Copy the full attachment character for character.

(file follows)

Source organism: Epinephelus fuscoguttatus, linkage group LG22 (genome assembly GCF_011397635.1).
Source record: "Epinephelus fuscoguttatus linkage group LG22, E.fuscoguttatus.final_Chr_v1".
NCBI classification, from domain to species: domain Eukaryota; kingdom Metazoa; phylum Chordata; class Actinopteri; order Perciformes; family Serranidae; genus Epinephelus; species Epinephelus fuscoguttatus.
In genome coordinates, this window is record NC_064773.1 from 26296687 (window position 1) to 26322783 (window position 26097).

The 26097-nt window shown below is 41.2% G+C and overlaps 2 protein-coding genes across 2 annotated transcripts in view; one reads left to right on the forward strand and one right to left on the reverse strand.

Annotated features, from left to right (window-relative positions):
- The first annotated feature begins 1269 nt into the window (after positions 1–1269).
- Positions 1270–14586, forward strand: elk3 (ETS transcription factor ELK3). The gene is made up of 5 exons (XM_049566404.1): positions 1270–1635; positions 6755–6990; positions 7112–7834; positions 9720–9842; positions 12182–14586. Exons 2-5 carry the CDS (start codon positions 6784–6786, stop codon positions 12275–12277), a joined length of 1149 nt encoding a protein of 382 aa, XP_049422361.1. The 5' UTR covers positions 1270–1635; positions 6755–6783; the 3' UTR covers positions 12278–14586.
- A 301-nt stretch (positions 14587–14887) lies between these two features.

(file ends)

Source organism: Epinephelus fuscoguttatus, linkage group LG22 (genome assembly GCF_011397635.1).
Source record: "Epinephelus fuscoguttatus linkage group LG22, E.fuscoguttatus.final_Chr_v1".
NCBI classification, from domain to species: domain Eukaryota; kingdom Metazoa; phylum Chordata; class Actinopteri; order Perciformes; family Serranidae; genus Epinephelus; species Epinephelus fuscoguttatus.
In genome coordinates, this window is record NC_064773.1 from 26296687 (window position 1) to 26322783 (window position 26097).

The 26097-nt window shown below is 41.2% G+C and overlaps 2 protein-coding genes across 2 annotated transcripts in view; one reads left to right on the forward strand and one right to left on the reverse strand.

Annotated features, from left to right (window-relative positions):
- The first annotated feature begins 1269 nt into the window (after positions 1–1269).
- Positions 1270–14586, forward strand: elk3 (ETS transcription factor ELK3). The gene is made up of 5 exons (XM_049566404.1): positions 1270–1635; positions 6755–6990; positions 7112–7834; positions 9720–9842; positions 12182–14586. Exons 2-5 carry the CDS (start codon positions 6784–6786, stop codon positions 12275–12277), a joined length of 1149 nt encoding a protein of 382 aa, XP_049422361.1. The 5' UTR covers positions 1270–1635; positions 6755–6783; the 3' UTR covers positions 12278–14586.
- A 301-nt stretch (positions 14587–14887) lies between these two features.